As organizations strive for greater diversity, equity, and inclusion (DEI) in the workplace, it is critical to track progress and hold teams accountable for meeting DEI goals. Despite the importance of DEI, many organizations are unsure of how to track and measure their progress effectively.
Set measurable objectives
Setting measurable objectives is one of the most important aspects in developing effective DEI-focused OKRs. Make sure that any aim, whether long-term or short-term, can be quantified.
Set measurable objectives such as “achieve a 5% increase in diversity at the senior executive level by year’s end” if your organization wants to create an action plan for improving recruitment practices for under-represented groups. Furthermore, make certain that each aim includes time frames and strategies for measuring success.
Identify key performance indicators
Having the right KPIs in place and tracking progress toward them regularly is critical for any effort to ensure organizational change and diversity.
Some examples of KPIs that may be beneficial for successful DEI-focused OKRs include:
- Increased representation from diverse backgrounds in leadership
- Diversified supplier networks
- Commitment to lifelong learning opportunities aimed at addressing unconscious bias among staff
- Increases in employee engagement survey results by demographic
- Reductions in turnover ratios by department, gender, race, etc.
- Retention ratios by gender/race/ethnicity/sexual orientation over specific time periods
Ultimately, what works best will depend on the size and scope of a business’s operations as well as how their individual culture and environment might influence these goals.
Monitoring the progress of any project is critical in order to determine if adjustments are needed along the way or if goals can be met within the time frame specified. Regular progress checks should be performed to assess current progress, identify roadblocks, and identify areas of success. Keeping track of the successes and failures associated with each task help identify issues that may affect the timeline or outcome of a project and allows for preventive measures to be taken.
Track employee engagement
It is critical to track employee engagement and satisfaction in order to understand the impact of DEI initiatives. Employee engagement is a useful metric for determining how well these initiatives are received by employees.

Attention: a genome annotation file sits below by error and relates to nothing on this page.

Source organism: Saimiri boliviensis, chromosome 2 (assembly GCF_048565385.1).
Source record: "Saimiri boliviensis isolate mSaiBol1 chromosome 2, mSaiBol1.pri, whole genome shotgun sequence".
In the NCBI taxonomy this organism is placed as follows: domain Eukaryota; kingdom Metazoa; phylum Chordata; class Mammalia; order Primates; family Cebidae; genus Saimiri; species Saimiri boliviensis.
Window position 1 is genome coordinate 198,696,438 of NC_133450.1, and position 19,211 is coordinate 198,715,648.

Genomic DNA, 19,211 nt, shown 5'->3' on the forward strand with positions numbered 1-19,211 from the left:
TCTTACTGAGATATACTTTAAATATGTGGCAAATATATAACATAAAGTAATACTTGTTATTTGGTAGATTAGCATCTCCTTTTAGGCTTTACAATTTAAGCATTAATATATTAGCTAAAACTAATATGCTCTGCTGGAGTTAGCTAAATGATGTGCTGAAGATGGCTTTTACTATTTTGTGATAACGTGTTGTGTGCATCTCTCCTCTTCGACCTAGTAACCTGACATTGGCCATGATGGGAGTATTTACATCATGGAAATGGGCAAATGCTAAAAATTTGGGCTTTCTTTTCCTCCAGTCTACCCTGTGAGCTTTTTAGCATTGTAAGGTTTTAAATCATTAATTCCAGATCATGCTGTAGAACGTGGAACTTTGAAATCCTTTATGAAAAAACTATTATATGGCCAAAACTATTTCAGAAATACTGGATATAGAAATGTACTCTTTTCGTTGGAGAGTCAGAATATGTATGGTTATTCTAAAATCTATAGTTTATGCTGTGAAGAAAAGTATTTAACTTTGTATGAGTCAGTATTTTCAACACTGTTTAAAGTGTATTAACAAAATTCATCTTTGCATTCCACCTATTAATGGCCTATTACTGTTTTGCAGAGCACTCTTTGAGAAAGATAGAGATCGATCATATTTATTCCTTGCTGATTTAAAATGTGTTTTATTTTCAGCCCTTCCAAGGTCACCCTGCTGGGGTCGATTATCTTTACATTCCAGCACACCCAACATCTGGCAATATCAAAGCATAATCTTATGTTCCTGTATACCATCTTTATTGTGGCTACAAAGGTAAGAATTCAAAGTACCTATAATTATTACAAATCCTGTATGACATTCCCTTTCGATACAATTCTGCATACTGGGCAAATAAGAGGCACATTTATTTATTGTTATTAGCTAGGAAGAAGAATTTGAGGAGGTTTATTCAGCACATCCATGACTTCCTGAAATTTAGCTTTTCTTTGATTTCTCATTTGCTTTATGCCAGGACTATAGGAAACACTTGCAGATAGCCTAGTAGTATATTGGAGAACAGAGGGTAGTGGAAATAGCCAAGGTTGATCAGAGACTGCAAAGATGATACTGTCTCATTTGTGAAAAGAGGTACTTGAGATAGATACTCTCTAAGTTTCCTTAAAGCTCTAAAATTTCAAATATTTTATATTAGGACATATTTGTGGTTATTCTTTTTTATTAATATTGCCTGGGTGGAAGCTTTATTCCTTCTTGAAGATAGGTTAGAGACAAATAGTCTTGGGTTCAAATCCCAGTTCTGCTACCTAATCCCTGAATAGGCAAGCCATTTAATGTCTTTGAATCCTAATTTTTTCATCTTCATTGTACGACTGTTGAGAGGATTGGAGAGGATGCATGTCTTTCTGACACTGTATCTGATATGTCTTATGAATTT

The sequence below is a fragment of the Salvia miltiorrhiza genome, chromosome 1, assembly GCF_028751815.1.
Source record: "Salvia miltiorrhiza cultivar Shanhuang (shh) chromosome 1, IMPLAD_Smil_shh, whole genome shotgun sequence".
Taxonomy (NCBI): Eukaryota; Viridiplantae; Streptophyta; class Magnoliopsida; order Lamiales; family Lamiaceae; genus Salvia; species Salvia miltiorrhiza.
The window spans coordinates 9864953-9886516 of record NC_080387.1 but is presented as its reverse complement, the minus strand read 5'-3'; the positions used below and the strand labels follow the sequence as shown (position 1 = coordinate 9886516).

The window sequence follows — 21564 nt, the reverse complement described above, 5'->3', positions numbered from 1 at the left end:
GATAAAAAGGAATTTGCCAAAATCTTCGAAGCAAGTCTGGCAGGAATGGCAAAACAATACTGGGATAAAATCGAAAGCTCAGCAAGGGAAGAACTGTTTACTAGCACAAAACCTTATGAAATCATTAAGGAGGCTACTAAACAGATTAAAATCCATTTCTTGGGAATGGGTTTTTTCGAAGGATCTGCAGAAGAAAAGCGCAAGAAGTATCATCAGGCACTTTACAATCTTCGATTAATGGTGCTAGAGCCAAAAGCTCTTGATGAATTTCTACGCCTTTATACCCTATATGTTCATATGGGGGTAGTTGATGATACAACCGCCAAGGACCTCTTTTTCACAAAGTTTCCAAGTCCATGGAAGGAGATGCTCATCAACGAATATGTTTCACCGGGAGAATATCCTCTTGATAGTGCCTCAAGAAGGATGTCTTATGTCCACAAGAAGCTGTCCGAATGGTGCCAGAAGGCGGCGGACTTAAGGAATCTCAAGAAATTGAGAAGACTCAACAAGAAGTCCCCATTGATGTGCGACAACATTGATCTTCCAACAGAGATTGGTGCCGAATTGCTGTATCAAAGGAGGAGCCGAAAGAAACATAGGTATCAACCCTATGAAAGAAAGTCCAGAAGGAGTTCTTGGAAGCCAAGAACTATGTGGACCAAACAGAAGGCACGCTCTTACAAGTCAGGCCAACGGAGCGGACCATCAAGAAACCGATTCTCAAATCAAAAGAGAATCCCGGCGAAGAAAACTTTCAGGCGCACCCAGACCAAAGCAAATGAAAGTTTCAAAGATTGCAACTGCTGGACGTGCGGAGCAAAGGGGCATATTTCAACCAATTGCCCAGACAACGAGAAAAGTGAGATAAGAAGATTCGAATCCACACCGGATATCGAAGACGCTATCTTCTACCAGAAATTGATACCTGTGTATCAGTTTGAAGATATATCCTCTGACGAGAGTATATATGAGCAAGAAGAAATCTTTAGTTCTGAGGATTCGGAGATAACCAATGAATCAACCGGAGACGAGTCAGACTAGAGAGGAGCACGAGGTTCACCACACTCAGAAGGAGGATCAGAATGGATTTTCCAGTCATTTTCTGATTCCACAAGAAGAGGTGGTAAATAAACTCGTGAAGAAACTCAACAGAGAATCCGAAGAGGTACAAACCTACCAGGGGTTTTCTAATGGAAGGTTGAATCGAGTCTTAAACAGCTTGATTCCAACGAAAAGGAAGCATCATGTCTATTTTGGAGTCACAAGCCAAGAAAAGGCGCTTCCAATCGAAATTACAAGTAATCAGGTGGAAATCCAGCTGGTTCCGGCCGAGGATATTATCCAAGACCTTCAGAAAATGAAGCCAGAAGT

Establishing regular surveys and feedback loops to gauge employee perceptions of the initiatives can provide insight into how effective they are for employees and how they can be improved.
In order to develop effective measures of success, data points, such as employee turnover rate, voluntary resignations, performance evaluations, and promotions as they relate to DEI initiatives must be collected.
Analyse data to identify areas of improvement
Depending on the metrics chosen, data analysis could be performed at various points throughout the year to help inform internal decision-making. Consider creating metrics for gender diversity in senior-level positions, hiring practices based on candidate backgrounds (such as race/ethnicity/ability), or gaps between coworkers’ evaluations and performance ratings during gender or ethnicity-based reviews.
Examining qualitative employee feedback from surveys, in particular, can provide deeper insight into patterns that would otherwise be difficult to capture using numerical values alone.
Measuring progress on DEI-focused OKRs can be challenging, however, it is possible to use a variety of strategies to ensure success.
Assess the impact of initiatives
Organizations should consider both quantitative (i.e., process-oriented) and qualitative measures when assessing the impact of DEI initiatives (i.e., those regarding employee experience).
Quantitative measures are concerned with quantifiable items such as workforce diversity and equity data points, whereas qualitative measures are concerned with the employee experience, such as feedback from surveys or focus groups. In order to identify areas for improvement, it is also necessary to consider stakeholder sentiment regarding any changes made.
Companies should also evaluate their internal processes for promoting DEI-focused OKRs and goals. Firms, for example, may assess their ability to attract diverse candidates, provide a supportive learning environment in which employees can thrive regardless of differences, or foster a workplace culture in which equality is part of daily operations.
These metrics can determine whether the organization’s processes are producing the expected results or whether more development is needed to ensure fair results across all departments.
Reporting on Results
Develop a reporting process
The reporting process should include:
- Develop a comprehensive plan with a timeline to track progress on each OKR,
- Identifying who will be responsible for reporting.
- Establishing communication protocols surrounding updates and changes.
- Regular reviews of results.
- Scheduling in time to celebrate successes and gain insights from failures.
Establishing a defined process for tracking, reporting, celebrating, and improving on those metrics will help support meaningful change within an organization. Depending on the context of your team, you can communicate updates in a variety of formats (presentation decks, emails, memos). It is also critical to document actions for follow-up after the presentation or meeting.
Overall, tracking and measuring progress on DEI-focused OKRs can be a difficult yet rewarding endeavor. By setting SMART goals, creating a timeline, and using the right metrics, teams can measure progress and ensure that their DEI initiatives are successful.